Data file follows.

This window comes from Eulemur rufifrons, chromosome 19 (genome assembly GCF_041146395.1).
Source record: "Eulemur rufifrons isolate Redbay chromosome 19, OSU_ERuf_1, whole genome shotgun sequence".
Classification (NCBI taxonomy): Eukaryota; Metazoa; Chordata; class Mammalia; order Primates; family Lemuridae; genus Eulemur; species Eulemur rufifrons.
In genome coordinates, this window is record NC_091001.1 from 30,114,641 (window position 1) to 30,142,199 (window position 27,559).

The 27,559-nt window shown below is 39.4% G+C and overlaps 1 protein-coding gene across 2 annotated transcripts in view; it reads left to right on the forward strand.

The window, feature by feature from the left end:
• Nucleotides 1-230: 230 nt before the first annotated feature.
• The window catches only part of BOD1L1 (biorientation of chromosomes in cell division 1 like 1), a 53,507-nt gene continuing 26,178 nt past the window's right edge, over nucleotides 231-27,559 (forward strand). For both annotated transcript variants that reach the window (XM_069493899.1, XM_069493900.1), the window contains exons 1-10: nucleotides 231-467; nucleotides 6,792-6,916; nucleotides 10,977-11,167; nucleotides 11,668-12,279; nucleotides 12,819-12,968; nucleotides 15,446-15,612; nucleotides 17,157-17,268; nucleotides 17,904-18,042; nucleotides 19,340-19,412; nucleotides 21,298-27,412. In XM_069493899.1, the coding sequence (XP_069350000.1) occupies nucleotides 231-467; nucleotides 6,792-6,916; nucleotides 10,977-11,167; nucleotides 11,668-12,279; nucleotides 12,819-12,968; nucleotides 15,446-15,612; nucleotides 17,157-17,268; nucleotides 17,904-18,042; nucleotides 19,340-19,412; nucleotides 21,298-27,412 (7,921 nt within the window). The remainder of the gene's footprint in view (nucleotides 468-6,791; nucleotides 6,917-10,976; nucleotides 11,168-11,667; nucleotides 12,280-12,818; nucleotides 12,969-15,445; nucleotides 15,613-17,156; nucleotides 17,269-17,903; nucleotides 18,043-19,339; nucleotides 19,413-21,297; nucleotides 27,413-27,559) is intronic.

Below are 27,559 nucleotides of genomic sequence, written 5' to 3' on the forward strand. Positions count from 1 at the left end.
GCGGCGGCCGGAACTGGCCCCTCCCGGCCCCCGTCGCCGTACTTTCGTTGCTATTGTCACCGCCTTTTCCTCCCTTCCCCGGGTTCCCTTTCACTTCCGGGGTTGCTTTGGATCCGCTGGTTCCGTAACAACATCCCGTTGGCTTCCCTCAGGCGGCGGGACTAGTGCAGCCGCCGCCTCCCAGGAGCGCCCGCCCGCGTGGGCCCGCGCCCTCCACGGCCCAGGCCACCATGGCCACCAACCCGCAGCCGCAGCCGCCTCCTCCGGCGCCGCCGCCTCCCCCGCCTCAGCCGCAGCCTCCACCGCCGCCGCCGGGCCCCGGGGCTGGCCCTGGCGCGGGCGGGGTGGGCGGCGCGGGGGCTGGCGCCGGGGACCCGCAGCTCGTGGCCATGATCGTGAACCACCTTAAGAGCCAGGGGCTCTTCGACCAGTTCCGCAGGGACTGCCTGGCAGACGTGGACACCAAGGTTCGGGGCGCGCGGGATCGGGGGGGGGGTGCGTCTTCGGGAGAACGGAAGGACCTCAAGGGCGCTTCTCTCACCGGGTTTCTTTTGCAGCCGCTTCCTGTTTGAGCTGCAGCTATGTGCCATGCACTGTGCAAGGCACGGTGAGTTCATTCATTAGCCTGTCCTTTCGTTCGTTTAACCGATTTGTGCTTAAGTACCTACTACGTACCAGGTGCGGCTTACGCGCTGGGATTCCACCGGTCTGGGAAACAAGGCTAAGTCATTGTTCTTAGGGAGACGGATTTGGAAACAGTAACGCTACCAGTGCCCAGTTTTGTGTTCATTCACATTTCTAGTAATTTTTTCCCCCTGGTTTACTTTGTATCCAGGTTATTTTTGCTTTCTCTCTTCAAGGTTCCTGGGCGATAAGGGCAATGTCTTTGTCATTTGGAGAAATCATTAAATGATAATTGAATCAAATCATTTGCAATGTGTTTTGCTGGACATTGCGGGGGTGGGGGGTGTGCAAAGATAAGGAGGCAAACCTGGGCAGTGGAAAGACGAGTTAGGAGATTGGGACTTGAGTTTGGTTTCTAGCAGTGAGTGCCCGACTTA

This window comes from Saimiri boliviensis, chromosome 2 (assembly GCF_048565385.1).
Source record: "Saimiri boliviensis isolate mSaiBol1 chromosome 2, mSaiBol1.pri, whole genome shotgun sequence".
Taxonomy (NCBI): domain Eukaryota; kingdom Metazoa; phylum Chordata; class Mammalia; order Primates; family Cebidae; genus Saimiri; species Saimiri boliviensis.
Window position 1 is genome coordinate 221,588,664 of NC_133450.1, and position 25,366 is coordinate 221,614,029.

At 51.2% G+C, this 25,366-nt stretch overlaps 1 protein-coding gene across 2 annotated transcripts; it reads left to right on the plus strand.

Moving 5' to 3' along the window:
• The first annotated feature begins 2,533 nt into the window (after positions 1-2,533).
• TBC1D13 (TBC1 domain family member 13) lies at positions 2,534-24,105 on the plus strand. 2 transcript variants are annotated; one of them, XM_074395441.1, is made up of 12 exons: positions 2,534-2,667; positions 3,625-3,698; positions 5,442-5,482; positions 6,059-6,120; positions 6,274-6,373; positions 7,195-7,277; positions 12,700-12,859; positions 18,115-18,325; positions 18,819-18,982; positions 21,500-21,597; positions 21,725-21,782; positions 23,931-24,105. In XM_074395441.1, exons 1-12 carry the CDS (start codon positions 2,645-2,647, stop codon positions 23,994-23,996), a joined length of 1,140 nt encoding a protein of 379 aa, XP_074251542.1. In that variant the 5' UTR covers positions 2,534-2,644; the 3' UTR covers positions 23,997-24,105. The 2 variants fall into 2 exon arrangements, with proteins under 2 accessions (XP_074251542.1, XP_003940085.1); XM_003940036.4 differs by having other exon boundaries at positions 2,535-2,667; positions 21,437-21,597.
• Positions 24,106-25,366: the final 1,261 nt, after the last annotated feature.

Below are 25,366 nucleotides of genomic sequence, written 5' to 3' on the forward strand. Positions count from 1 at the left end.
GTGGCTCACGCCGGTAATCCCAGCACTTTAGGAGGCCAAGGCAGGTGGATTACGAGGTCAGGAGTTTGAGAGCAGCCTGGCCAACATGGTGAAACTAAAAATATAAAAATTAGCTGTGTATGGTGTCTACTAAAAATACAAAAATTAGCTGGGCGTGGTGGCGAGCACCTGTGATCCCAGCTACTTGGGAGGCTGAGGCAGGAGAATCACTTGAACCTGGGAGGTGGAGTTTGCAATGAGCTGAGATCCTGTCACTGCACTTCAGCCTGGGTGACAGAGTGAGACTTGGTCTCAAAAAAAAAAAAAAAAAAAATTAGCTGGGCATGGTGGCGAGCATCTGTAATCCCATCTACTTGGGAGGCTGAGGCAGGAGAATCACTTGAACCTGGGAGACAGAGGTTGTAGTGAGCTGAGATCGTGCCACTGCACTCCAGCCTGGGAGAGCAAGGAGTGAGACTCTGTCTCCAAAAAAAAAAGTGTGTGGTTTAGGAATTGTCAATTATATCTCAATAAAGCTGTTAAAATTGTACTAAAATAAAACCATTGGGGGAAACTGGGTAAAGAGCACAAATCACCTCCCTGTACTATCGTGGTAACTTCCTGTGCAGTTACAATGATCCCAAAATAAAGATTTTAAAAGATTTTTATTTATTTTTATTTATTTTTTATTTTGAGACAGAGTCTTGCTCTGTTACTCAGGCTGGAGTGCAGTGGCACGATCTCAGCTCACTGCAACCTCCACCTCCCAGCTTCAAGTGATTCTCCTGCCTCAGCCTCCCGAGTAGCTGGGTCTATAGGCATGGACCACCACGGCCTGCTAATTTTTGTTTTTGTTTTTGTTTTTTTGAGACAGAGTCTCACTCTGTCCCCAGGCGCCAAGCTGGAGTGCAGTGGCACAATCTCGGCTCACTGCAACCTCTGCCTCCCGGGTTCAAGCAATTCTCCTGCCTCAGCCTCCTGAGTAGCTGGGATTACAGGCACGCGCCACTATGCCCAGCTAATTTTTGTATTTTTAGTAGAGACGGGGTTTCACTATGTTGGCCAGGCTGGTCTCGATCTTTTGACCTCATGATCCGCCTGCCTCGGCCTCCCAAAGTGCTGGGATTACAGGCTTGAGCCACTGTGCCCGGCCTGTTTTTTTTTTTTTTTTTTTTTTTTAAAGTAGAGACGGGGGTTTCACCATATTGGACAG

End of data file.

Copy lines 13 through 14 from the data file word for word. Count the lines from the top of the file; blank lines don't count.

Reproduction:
Taxonomy (NCBI): domain Eukaryota; kingdom Metazoa; phylum Chordata; class Mammalia; order Primates; family Cebidae; genus Saimiri; species Saimiri boliviensis.
Window position 1 is genome coordinate 221,588,664 of NC_133450.1, and position 25,366 is coordinate 221,614,029.